SALLY: Oh yea. So this new book has both of those themes in it, like what we just talked about: Anna May Wong, my series of poems that are about Anna May Wong and time traveling. That will be in the new book, Oculus. And I have a section in the book about China, and kind of like my perception of new China and what that means. Like the really, really fast developments. Like the impact of technology and the impact of popular culture that is really emerging in China, since 2000. So that’s pretty recent in terms of the timeline of popular consumption and culture. So I have a section about that. Yea, so I’ve been working on the book for maybe four years now. And now it’s just contracted with Graywolf Press, which is just a marvelous press and I really love all the poems that they publish. So I really want to make my book up to that standard. I’m planning to edit and refine it in the hopes that it is the best book it can be by the time it comes out.

EMILY: How do you decide what pieces go together to make a book?

SALLY: Ok, yeah, that’s a great question. So with this book, it’s definitely a departure from my last book and my editor Jeff Shotts, he was telling me this. Like on the phone with me he was just saying this is so different from your first book. And I think in terms of poetry books, I think very thematically. My first book had a lot of natural imagery, very like plants, animals, like wild. There’s this wildness in it and my second book is much more geared towards technology and society. I guess to make that more specific it tackles discrimination, it tackles racism, it tackles these topics that I touched upon in my first book, but I never really explored fully in my first. So I’m really excited about switching gears so much with the second, because there are a lot of poems that I was writing at the same time I was writing the poems in Mad Honey Symposium, and I’m like you know this doesn’t really fit in with the themes of Mad Honey Symposium.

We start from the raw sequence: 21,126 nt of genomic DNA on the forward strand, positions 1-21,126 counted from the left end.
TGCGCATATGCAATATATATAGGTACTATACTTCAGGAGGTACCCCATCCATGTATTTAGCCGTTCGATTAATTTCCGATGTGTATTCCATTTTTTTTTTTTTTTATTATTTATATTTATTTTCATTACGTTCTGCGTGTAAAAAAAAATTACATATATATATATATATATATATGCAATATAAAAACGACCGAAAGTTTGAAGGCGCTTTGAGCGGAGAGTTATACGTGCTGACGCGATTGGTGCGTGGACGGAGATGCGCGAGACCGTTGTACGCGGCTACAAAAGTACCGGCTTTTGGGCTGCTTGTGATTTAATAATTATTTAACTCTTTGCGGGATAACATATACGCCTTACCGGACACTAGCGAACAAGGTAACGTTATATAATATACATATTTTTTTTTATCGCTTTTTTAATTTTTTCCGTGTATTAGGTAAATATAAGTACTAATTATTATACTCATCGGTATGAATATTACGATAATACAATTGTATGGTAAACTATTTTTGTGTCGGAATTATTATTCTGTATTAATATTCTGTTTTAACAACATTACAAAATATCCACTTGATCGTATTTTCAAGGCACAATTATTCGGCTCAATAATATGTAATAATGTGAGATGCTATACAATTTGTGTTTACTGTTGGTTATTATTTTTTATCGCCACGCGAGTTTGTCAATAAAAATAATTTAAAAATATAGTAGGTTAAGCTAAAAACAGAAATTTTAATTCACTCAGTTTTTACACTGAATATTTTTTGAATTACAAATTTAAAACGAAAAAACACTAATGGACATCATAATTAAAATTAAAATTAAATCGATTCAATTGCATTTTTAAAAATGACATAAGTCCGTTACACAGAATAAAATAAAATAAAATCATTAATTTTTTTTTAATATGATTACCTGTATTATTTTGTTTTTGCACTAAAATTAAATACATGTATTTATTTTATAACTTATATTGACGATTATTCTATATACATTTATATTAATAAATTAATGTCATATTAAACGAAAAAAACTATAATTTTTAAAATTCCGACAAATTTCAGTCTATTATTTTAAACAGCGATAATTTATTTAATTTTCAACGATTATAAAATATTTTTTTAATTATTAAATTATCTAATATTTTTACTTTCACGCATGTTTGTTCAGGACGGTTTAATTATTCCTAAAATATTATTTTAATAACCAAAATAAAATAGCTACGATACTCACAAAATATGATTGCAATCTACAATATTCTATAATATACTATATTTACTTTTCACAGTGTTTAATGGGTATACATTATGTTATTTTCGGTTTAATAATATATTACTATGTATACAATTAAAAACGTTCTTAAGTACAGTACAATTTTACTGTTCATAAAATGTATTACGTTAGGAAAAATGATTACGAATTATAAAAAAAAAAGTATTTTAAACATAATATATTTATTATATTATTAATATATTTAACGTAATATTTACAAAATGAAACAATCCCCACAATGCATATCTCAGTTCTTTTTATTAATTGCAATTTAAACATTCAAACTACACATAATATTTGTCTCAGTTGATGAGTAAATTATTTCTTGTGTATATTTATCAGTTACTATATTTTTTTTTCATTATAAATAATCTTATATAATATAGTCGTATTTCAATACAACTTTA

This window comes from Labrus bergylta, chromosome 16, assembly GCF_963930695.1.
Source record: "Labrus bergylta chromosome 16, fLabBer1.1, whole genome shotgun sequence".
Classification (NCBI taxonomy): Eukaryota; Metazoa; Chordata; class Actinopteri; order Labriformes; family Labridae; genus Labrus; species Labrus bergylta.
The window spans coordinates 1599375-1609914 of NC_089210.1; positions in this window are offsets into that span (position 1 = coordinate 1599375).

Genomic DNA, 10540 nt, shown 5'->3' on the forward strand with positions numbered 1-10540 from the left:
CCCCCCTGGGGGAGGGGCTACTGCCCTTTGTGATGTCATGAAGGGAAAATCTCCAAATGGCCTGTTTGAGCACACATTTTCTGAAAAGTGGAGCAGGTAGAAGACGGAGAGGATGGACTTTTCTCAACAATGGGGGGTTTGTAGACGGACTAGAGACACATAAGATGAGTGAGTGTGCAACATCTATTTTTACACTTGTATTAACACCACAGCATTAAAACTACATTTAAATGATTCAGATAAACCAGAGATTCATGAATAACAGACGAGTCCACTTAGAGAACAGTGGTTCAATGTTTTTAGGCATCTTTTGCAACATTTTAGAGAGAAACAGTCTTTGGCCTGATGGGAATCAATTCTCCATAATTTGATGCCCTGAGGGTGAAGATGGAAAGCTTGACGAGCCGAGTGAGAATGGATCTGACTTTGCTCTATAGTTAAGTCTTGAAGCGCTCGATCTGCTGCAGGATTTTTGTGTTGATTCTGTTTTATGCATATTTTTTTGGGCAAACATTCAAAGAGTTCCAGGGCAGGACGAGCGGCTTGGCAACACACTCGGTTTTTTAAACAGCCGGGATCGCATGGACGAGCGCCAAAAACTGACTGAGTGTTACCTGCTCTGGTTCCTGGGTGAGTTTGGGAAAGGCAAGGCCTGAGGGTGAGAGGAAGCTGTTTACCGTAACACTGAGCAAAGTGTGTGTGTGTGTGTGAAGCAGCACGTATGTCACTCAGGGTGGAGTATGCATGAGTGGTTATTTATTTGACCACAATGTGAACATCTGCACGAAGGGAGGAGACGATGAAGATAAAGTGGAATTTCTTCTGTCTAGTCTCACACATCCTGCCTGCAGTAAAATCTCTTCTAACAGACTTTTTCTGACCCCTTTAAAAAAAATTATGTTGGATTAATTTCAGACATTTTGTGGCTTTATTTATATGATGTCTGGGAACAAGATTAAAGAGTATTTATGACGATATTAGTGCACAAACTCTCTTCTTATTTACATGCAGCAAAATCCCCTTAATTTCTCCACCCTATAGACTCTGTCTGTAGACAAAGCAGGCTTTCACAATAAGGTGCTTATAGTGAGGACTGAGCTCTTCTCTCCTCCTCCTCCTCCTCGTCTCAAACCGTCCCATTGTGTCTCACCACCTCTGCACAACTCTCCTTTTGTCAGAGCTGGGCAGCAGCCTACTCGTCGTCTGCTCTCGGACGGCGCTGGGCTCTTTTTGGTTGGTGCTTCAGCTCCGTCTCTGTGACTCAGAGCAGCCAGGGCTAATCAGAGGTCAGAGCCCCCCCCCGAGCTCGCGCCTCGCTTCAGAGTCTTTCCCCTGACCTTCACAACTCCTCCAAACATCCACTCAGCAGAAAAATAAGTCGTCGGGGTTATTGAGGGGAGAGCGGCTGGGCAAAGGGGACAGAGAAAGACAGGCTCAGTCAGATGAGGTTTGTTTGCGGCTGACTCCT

Mad Honey Symposium, it’s wild, it’s very fluid, you know there’s lots of natural images, lots of poison, lots of ingestion and bodily processes. And in contrast I feel like the questions that are posed in the second book, Oculus, are more, are less visceral. They’re more about representation rather than kind of that inwardness. Like there’s interiority, but it’s definitely more about like how do people see like a women, for example, like Anna May Wong? There are lots of poems with webcams actually. There is one poem with a girl who had an Instagram account and she was very prolific, like she had pictures every day, like really beautiful pictures of her and her boyfriend and then she killed herself and documented it on Instagram. And it’s like this idea, like the second book really tries to explore this idea: how much control over our own images do we have? How does that affect us, like psychologically? And that camera, how much agency do we have in front of the camera? So yea, a lot more questions about technology.

EMILY: So you mention that there is a lot about racism and I guess there is a little bit of an element of sexism; do you think that you were influenced by what’s going on right now in politics?

SALLY:  Yea, absolutely. The first book had a couple of poems that were talking about, you know, one of the poems is called Yellow Fever. It’s a poem that I wrote really early, I was actually probably still at CMU. I think I had actually just graduated from CMU and I was doing a summer program, The Bucknell Seminar for Younger Poets and I came up with that poem, Yellow Fever. It was one of the only poems that really took it head on in my first book. Going into graduate school, I became more kind of politically aware and I also learned more about Asian-American History, Chinese-American History. That’s something that wasn’t actually offered at CMU, there’s no Asian-American Studies Department and there weren’t that many classes that were focused on that. I got to take some of those classes when I went to Cornell. Cornell has an Asian-American Studies Department and also an Asian Studies Department.